Taylor Mali has been known to say that the 8th grade mind is a beautiful thing. Four and a half months into the job, I have to say I agree. Particularly during those times - in this case, a simple conversation about pickles - when I watch the mysteries of the world unfold in a moment of slow, beautiful awakening. I swear, if you listen closely enough, you can just about hear the petals unfurl.
Student: You make your own vegetable?
Me: Well, I can some vegetables. It's a process where you take fresh vegetables and you put them in glass jars, in very hot water, and you get all the extra air out of the jar so that the vegetables will stay good without being kept in the fridge.
Student: What kind of vegetables do you can?
Me: This year I only did beets, but I've done onions and all kinds of other things before.
Student: What do they taste like?
Me: Well, the easiest way to do it is to pickle them, which is where you put vegetables in vinegar and let them soak up the brine. So they become pickled onions, and pickled beets.
Student: But then ... don't they all taste alike?
Me: No, they keep their original vegetable flavor, but more vinegar-y.
Student: Why don't they all just taste like pickles?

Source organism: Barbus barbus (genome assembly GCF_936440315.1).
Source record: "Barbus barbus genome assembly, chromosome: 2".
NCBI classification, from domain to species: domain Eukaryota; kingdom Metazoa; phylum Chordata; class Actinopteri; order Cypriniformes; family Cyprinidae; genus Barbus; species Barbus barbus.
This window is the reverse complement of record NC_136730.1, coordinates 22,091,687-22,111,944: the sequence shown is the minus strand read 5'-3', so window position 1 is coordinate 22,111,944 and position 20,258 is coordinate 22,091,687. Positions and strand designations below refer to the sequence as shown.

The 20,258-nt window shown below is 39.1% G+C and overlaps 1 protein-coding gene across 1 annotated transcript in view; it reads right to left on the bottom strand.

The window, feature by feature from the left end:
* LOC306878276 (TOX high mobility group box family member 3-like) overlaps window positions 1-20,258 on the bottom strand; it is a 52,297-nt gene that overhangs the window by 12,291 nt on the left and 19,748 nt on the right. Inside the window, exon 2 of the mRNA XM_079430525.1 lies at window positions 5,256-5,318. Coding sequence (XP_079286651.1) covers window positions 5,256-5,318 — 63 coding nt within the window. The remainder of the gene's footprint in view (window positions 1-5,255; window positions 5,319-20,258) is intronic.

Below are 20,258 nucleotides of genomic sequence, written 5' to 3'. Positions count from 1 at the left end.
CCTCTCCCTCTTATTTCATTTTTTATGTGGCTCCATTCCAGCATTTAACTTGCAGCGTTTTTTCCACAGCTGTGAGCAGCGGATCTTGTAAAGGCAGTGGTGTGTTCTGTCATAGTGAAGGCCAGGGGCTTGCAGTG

Me: Well, the vinegar changes the taste, but a pickled onion doesn't taste like a pickled beet.
Student: But ... I don't get it.
Me: Ah. Ok. You've eaten a cucumber before, right?
Me: And you've eaten a pickle, right?
Student: Yeah ...
Me: Did they taste the same?
Student: No ... oh. OH. Ohhhhh.
The trick is that you have to be listening, really listening. When I'm thinking about my own train of thought in the conversation, or what I have to teach next period, or all that I have to do after school that day, I miss these conversations. I miss the chance to hear what is not being said. I miss the opportunity to help the mystery unfurl. And then I end up with a conversation that is just about the conversation itself, instead of a conversation about pickles that is really a discovery of wonder in the world.